One good thing is that social security benefit that is due a person does not stop just when they die but the benefits are passed on to the survivor(s). This means that the benefits can pass on to the family members or to one’s spouse. Usually, this is a very simple process as long as all the criteria have been met. Just as there were rules for one to get the social security benefits; there is also a criterion that a survivor has to fulfill before he can get the benefits of the deceased. However, most of the work is supposed to have been done by the deceased when they are working so that when they die, their survivors can enjoy the benefits.
The first requirement is that the person must have worked for a minimum of ten years before their death. This is deemed enough to make sure that they have at least earned some work credits. The amount of credits amassed depends on the number of years that one has worked. Another very important thing is that the deceased should have been paying the social security taxes without failure and the third one, as said earlier, is the credits. The younger the age of the deceased then the lesser the credits required. Credits are acquired over the working duration.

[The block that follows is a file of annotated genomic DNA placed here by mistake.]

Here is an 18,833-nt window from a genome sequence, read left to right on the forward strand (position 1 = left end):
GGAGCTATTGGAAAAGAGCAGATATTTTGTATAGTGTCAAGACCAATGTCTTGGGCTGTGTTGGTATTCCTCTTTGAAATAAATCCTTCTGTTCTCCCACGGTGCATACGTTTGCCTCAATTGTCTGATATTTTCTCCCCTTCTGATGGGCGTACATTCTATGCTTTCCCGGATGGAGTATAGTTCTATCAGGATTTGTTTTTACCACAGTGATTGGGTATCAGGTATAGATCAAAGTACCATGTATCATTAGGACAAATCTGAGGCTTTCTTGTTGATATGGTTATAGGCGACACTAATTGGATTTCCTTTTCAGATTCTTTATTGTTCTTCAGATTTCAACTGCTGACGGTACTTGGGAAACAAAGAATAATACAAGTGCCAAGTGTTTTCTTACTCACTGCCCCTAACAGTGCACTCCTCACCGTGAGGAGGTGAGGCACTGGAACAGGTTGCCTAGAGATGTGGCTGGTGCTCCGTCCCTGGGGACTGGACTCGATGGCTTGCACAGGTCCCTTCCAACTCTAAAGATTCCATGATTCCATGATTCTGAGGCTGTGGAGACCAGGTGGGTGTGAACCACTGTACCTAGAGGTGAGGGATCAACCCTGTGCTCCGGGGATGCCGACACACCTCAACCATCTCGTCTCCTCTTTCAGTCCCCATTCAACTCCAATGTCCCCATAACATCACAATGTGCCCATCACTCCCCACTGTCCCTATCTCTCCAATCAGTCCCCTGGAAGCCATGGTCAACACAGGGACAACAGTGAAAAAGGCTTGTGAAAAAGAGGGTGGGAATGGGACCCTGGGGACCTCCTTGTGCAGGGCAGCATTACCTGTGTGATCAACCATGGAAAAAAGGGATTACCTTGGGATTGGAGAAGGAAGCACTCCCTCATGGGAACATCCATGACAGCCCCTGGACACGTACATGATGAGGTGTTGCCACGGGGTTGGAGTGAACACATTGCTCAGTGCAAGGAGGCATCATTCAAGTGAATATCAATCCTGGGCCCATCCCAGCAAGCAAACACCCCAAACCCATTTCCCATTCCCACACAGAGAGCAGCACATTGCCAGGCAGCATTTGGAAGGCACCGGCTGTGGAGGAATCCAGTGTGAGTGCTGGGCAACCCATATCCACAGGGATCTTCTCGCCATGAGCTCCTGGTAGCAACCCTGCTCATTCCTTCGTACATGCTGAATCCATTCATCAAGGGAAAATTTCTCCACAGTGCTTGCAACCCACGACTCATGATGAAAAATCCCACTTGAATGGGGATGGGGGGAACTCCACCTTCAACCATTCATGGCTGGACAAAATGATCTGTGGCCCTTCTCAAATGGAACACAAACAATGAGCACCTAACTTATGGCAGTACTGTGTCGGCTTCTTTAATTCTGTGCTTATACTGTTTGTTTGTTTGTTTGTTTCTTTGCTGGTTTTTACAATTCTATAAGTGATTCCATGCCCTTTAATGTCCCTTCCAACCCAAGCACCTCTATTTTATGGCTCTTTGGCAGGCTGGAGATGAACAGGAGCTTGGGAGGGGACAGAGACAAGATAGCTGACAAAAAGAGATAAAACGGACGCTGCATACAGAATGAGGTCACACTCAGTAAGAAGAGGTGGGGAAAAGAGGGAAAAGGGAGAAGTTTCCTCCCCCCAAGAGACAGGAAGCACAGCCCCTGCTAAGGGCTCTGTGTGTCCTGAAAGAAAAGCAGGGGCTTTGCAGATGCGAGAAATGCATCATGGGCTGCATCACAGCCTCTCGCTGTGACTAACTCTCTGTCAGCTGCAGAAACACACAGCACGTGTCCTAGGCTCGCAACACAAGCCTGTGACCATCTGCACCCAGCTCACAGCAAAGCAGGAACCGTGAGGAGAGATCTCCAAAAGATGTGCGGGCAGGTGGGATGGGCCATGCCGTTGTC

Upon the death of a loved one, the survivor is supposed to contact the social security administration office. They will be required to produce marriage certificate if it is a spouse, death certificate of the deceased, birth certificate for the children and of course the deceased W-2 form. Once passed, the survivors of the deceased receive their benefits every month. For a spouse, if they have reached retirement age, they receive 100% of the benefits. If not, he/she gets 75% to 94% of the benefits. Unmarried children under 18 years of age can also get the benefits.